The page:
Leslie Greif directs this adaptation of Ray Cooney's hit British play, a throwback farce about mistaken identity. Chevy Chase plays Henry Perkins, a listless late-middle-aged executive in a wax fruit company; his wife, Carol (Penelope Ann Miller), is similarly bored, a struggling sculptor and housewife in Hoboken, NJ. On his way home from work to a surprise birthday party Carol is throwing, he accidentally switches briefcases with a Russian mobster. He opens the suitcase at a local bar and discovers five million dollars inside. He rushes home and tries to arrange a flight to Barcelona for Carol and him so they can take the money and run. Detective Sergeant Genero (Armand Assante) shows up later; he saw Henry at the bar and is suspicious of his actions. The Perkins, along with their friends Vic and Gina Johnson (Christopher McDonald and Alex Meneses), concoct an elaborate plan to fool the detective, which is only complicated by Carol getting sloppy drunk, the arrival of a homicide detective (Kevin Sussman), a famous gallery owner (Rebecca Wisocky), Henry's boss (Robert Loggia), a frustrated standup comic cabbie ( Guy Torry), two more identical briefcases, and the party guests.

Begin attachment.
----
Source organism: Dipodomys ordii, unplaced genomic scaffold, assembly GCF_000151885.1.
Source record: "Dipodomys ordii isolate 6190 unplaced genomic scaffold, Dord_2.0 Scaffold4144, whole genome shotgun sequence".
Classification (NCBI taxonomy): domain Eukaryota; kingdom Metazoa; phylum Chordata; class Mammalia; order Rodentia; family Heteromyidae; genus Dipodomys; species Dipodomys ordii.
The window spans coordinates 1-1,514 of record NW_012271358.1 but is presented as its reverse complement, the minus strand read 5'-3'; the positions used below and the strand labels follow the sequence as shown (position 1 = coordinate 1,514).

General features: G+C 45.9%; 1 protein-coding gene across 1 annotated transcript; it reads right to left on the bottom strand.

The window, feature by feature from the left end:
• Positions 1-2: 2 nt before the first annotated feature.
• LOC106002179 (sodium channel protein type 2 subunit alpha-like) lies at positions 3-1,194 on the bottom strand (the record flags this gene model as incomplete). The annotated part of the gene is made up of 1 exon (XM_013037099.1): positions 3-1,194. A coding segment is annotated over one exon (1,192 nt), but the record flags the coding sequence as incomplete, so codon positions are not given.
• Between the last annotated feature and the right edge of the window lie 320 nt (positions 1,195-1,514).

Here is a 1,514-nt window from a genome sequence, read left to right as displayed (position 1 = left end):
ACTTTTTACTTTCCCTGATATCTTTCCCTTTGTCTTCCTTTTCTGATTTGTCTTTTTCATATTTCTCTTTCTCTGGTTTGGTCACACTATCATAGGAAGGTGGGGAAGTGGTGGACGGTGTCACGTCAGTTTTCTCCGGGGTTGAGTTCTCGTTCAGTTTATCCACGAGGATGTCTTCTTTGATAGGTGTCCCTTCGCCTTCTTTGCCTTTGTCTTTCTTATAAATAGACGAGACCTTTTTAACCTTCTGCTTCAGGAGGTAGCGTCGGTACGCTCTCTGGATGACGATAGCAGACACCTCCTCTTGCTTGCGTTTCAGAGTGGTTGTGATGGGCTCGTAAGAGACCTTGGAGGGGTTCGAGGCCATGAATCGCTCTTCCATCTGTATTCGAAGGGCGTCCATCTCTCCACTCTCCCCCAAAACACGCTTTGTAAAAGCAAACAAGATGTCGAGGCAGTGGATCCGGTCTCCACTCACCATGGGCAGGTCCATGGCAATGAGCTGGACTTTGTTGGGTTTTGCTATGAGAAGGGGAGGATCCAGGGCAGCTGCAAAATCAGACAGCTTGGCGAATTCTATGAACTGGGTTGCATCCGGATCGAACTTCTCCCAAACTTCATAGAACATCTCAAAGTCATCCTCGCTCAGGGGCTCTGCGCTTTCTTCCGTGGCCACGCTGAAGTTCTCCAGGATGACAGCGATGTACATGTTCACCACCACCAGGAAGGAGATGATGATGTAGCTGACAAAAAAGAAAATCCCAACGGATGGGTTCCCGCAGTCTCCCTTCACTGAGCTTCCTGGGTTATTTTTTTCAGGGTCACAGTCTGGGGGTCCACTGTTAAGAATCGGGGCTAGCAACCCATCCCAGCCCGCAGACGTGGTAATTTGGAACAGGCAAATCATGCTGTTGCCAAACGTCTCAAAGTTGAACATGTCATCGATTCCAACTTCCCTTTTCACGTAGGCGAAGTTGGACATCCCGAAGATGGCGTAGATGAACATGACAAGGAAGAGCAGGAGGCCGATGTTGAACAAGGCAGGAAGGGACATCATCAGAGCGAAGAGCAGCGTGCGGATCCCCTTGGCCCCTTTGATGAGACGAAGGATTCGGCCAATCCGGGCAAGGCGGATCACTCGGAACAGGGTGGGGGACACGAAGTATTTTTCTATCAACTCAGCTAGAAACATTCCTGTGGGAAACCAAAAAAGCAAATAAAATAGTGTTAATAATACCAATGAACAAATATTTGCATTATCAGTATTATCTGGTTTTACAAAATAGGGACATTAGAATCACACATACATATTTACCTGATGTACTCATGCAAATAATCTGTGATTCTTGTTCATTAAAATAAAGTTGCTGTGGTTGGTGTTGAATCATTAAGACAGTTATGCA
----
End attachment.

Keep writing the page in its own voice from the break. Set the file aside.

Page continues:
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When a movie title has the word "funny" in it, viewers have an expectation that the film will incite at least a few laughs. In Funny Money
, mild-mannered white-collar accountant Henry Perkins (Chevy Chase) literally stumbles upon a bag full of money, through a series of improbable mishaps. Mayhem ensues when he finds himself the illegal recipient of a few million dollars. Since it's mob money--and since he doesn't want the tough guys to think he stole from them--Henry does what anyone would do: He steals from them and then tries to outsmart the Mob. This movie isn't without a few chortles, but the problem with Funny Money
is it's not nearly as humorous as the characters seem to believe it is. And the people we most care about are given thankless roles. Penelope Ann Miller can always be counted on to balance sexiness with astute comedic timing. But here, as Henry's put-upon wife, Miller's skills are wasted and spends too much time off screen. In the end, the film plays like a tired and overly long version of a Saturday Night Live
skit. --Jae-Ha Kim